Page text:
Let’s begin by understanding what are convertible debentures. A convertible debenture is a kind of long-term debt which can be transformed into stock after a specific period of time. A convertible note or debenture is usually an unsecured bond or a loan as in there is no primary collateral interlinked to the debt.
These are long-term debt securities that pay interest returns to the bondholder. A unique feature of convertible debentures is that they can be converted into stock at specified times. It gives the bondholder some security that may put down some of the risks involved with investing in unsecured debt.
A convertible debenture can be transformed into equity shares after a specific period. The option of converting debentures into equity shares lies with the holder. A convertible debenture will provide regular interest income via coupon payments and repayment of the principal amount at maturity.
What does the Companies Act, 2013 say about convertible debentures?
Section 2(30) of the Companies Act, 2013 (“the Act’) defines a ‘debenture’ to include debenture stock, bonds or any other instrument of a company evidencing a debt, whether constituting a charge on the assets of the company or not. That is, a debenture is a debt instrument for the company.
Section 71 of the Act lays down the conditions attached to debentures. The relevant part reads as under:
“(1) A company may issue debentures with an option to convert such debentures into shares, either wholly or partly at the time of redemption:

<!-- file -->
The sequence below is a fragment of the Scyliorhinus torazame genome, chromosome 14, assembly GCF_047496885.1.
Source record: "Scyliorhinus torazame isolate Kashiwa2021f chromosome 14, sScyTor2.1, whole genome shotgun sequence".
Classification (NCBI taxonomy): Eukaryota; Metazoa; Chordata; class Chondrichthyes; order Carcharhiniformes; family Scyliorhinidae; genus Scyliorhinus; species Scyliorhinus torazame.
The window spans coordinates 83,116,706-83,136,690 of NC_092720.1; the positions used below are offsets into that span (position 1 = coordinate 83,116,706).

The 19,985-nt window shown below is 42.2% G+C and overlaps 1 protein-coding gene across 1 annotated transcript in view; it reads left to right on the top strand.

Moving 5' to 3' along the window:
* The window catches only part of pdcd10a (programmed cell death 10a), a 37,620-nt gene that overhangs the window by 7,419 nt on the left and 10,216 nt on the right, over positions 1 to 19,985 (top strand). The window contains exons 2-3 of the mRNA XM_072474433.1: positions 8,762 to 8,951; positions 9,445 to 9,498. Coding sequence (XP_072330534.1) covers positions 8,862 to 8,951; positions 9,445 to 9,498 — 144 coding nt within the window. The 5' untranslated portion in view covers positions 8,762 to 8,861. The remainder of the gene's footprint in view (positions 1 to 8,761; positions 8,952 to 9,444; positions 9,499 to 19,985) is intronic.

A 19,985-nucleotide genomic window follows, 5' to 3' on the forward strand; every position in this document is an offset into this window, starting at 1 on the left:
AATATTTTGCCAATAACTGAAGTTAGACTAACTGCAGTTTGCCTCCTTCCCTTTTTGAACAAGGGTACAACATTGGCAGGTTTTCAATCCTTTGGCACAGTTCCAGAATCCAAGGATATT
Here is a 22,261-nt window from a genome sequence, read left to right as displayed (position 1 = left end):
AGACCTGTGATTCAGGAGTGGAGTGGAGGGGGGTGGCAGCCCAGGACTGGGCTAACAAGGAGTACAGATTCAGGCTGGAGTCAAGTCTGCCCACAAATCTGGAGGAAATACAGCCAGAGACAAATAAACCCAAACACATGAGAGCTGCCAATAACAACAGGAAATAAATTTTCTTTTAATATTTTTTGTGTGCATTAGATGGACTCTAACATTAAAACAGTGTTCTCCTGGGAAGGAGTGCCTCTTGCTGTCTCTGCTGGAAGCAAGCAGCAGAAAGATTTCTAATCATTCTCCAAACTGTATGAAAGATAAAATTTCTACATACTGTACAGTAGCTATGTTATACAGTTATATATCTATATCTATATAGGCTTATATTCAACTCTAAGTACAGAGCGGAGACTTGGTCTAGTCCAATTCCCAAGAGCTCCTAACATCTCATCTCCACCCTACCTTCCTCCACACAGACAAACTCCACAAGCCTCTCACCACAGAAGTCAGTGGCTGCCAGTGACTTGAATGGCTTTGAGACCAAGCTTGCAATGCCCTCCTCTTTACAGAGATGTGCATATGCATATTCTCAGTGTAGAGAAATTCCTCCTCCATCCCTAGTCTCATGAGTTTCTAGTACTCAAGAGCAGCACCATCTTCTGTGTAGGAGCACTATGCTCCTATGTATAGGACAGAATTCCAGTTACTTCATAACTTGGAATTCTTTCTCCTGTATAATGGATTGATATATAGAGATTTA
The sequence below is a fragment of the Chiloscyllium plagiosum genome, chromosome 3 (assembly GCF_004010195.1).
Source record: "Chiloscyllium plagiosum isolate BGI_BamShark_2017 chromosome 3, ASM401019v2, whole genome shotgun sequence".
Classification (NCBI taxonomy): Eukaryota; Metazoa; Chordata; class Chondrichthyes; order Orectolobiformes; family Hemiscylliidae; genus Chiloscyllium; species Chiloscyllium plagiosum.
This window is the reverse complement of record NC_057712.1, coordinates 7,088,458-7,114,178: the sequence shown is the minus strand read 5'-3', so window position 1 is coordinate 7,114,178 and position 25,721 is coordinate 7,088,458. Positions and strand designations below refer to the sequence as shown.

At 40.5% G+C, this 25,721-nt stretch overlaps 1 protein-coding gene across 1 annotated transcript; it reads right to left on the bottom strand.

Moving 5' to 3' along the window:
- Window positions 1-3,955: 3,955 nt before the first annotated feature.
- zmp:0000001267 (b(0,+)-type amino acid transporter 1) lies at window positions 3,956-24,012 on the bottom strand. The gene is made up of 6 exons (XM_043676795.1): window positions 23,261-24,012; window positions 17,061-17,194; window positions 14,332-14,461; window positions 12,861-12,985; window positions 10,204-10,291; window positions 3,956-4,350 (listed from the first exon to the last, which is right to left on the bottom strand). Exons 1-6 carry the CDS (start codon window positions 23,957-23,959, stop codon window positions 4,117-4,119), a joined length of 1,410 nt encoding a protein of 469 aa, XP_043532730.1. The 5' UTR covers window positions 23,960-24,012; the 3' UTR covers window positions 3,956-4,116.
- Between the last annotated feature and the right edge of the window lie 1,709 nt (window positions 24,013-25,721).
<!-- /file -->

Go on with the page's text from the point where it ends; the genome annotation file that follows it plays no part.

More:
Provided that the issue of debentures with an option to convert such debentures into shares, wholly or partly, shall be approved by a special resolution passed at a general meeting.
(2) No company shall issue any debentures carrying any voting rights….”
However, no company can issue convertible debentures without passing a special resolution.
Why do Companies issue Compulsory Convertible Debentures?
The companies usually prefer issuing CCDs due to the convenience and flexibility associated with them. These convertible debentures act as a great fund-raising alternative especially for start-ups planning to raise money at the initial stages in order to expand or maintain their business.
Also, the market driven valuation of the new company can be pushed to a later date since there is no urgency to fix its valuation straight away.
Types of Convertible Debentures
- Fully Convertible: These are debentures in which the whole value of debentures can be converted into equity shares of the company.
- Partly Convertible: In this kind of debentures, only a part of the debentures will be eligible for conversion into equity shares.
Features of fully and partly convertible debentures
|Fully Convertible Debentures
|Partly Convertible Debentures
|The value can be changed into the company’s equity shares.
|Only some portion of the debentures would convert to company’s equity shares.
|Flexibility in terms of financing
|They have a highly favourable debt-equity ratio.
|They have a favourable debt-equity ratio.
|Classification for calculation
|They are classified as equity.
|The convertible portion is classified as equity, whereas, the non-convertible part is classified as debt.
|Fully convertible debentures are suitable for companies which do not have an established track record.
|Partly convertible debentures are suitable for those companies that have an established track record.
|They are highly popular among investors.
|They are not very popular among investors.
Benefits of issuing convertible debentures
For an investor the benefits from asking for convertible debentures are as follows –
The most popular benefits of convertible debentures for investors are as follows –
- Investors receive a fixed-rate of interest on a continued basis and also have the option to partake in stock price appraisal.
- In case the company’s share price declines, investors are entitled to hold onto the bonds until maturity.